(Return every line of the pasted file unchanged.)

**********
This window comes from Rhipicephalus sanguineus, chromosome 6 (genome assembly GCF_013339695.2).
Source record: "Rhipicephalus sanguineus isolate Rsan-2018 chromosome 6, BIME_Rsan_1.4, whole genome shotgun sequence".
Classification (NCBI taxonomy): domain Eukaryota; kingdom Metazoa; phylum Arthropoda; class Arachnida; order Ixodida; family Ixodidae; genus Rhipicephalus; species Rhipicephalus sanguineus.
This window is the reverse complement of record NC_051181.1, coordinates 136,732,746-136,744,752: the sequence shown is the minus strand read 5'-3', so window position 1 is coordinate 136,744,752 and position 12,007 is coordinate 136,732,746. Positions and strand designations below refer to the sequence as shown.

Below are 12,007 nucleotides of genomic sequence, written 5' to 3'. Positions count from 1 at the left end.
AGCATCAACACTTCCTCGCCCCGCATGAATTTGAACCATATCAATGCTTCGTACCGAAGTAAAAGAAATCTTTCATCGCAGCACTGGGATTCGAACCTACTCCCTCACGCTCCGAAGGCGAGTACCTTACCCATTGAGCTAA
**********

This window comes from Rhipicephalus sanguineus, chromosome 6 (genome assembly GCF_013339695.2).
Source record: "Rhipicephalus sanguineus isolate Rsan-2018 chromosome 6, BIME_Rsan_1.4, whole genome shotgun sequence".
Classification (NCBI taxonomy): domain Eukaryota; kingdom Metazoa; phylum Arthropoda; class Arachnida; order Ixodida; family Ixodidae; genus Rhipicephalus; species Rhipicephalus sanguineus.
This window is the reverse complement of record NC_051181.1, coordinates 136,732,746-136,744,752: the sequence shown is the minus strand read 5'-3', so window position 1 is coordinate 136,744,752 and position 12,007 is coordinate 136,732,746. Positions and strand designations below refer to the sequence as shown.

Below are 12,007 nucleotides of genomic sequence, written 5' to 3'. Positions count from 1 at the left end.
AGCATCAACACTTCCTCGCCCCGCATGAATTTGAACCATATCAATGCTTCGTACCGAAGTAAAAGAAATCTTTCATCGCAGCACTGGGATTCGAACCTACTCCCTCACGCTCCGAAGGCGAGTACCTTACCCATTGAGCTAA